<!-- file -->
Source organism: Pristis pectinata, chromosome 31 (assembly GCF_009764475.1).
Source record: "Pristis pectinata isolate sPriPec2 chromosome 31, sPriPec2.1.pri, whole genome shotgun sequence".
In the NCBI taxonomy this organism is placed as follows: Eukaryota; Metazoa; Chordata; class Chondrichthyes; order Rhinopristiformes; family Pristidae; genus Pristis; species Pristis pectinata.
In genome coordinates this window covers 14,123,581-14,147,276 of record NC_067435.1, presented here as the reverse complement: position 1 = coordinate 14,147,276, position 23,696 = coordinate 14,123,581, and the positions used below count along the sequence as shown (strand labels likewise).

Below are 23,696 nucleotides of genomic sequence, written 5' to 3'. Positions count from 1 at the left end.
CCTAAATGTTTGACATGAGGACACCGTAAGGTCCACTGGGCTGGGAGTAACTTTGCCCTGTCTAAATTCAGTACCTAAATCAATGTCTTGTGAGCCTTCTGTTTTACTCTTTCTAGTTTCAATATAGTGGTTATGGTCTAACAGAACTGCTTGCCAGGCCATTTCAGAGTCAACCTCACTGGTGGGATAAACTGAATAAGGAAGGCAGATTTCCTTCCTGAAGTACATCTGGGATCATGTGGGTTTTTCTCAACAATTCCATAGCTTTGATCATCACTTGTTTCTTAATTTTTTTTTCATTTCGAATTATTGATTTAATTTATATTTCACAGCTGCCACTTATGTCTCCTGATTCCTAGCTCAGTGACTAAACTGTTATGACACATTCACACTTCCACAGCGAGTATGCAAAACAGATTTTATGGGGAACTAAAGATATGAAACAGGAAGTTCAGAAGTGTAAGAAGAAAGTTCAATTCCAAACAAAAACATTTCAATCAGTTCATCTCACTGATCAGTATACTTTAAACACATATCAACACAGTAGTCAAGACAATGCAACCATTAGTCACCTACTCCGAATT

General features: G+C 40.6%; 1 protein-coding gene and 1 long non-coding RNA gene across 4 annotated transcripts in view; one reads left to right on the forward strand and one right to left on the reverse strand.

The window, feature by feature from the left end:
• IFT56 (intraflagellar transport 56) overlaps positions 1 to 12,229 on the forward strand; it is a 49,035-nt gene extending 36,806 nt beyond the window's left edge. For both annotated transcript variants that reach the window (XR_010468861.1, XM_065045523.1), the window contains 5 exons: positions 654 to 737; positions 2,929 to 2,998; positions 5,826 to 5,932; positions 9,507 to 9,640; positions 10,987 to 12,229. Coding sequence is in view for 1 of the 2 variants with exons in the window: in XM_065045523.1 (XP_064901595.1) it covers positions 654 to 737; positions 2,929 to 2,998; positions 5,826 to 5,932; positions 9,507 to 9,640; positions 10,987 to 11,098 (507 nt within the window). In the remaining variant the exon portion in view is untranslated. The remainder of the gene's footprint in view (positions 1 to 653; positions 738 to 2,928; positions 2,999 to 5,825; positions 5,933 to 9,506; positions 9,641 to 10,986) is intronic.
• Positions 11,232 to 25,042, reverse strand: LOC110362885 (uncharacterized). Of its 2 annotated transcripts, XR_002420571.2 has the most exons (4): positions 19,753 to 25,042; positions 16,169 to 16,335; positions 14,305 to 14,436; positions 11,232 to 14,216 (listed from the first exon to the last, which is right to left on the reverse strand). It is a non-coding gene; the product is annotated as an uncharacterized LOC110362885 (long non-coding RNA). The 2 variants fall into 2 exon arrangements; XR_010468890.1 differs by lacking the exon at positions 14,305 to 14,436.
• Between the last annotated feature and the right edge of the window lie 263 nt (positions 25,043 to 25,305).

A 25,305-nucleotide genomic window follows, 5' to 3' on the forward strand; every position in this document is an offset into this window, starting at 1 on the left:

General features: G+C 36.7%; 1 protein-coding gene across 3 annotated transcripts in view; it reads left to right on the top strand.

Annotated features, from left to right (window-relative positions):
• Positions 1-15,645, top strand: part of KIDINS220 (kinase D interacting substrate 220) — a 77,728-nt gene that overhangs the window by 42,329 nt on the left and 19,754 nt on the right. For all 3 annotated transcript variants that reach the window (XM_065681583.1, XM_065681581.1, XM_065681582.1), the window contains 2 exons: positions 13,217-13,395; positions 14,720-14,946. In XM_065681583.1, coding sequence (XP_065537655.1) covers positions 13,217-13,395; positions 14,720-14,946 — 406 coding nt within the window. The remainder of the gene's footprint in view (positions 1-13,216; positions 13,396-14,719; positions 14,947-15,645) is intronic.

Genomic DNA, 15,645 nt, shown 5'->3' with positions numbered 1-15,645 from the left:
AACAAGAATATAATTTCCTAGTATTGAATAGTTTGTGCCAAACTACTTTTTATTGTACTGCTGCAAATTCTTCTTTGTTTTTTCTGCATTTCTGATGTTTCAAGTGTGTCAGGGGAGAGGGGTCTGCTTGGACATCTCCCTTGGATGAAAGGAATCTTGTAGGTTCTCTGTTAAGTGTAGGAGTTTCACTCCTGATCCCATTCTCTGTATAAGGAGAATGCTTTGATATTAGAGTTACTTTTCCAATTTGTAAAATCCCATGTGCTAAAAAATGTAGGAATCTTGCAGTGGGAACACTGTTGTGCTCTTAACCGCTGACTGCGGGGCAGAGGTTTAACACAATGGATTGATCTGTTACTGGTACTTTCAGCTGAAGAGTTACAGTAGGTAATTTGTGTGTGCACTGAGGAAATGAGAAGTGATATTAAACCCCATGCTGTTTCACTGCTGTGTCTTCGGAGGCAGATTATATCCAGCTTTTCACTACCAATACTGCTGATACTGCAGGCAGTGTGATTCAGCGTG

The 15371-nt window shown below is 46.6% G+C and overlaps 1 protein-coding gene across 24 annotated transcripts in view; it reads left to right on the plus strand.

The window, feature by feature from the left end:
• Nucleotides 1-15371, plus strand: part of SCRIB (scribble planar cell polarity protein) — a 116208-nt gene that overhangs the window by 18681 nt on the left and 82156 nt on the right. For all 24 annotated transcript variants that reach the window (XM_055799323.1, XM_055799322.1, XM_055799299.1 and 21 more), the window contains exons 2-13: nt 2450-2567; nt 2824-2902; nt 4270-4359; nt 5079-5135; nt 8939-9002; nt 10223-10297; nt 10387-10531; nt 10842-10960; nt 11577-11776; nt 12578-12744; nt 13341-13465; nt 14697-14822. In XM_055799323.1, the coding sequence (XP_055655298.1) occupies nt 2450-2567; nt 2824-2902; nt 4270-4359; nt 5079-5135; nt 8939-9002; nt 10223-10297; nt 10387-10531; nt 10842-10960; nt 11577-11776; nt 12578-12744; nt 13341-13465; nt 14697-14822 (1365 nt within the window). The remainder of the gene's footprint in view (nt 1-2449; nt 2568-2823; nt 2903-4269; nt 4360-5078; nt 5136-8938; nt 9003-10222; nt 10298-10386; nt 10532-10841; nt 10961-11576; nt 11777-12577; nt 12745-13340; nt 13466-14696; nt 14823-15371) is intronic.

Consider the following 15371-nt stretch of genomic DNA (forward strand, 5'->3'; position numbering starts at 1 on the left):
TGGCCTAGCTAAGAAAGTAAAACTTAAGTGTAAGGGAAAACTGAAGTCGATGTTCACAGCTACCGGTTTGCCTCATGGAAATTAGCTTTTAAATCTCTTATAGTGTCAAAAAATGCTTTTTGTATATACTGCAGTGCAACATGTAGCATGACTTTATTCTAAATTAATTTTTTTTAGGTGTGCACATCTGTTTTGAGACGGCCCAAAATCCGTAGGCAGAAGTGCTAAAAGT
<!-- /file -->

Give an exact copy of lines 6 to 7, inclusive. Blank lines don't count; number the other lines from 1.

CCTAAATGTTTGACATGAGGACACCGTAAGGTCCACTGGGCTGGGAGTAACTTTGCCCTGTCTAAATTCAGTACCTAAATCAATGTCTTGTGAGCCTTCTGTTTTACTCTTTCTAGTTTCAATATAGTGGTTATGGTCTAACAGAACTGCTTGCCAGGCCATTTCAGAGTCAACCTCACTGGTGGGATAAACTGAATAAGGAAGGCAGATTTCCTTCCTGAAGTACATCTGGGATCATGTGGGTTTTTCTCAACAATTCCATAGCTTTGATCATCACTTGTTTCTTAATTTTTTTTTCATTTCGAATTATTGATTTAATTTATATTTCACAGCTGCCACTTATGTCTCCTGATTCCTAGCTCAGTGACTAAACTGTTATGACACATTCACACTTCCACAGCGAGTATGCAAAACAGATTTTATGGGGAACTAAAGATATGAAACAGGAAGTTCAGAAGTGTAAGAAGAAAGTTCAATTCCAAACAAAAACATTTCAATCAGTTCATCTCACTGATCAGTATACTTTAAACACATATCAACACAGTAGTCAAGACAATGCAACCATTAGTCACCTACTCCGAATT

General features: G+C 40.6%; 1 protein-coding gene and 1 long non-coding RNA gene across 4 annotated transcripts in view; one reads left to right on the forward strand and one right to left on the reverse strand.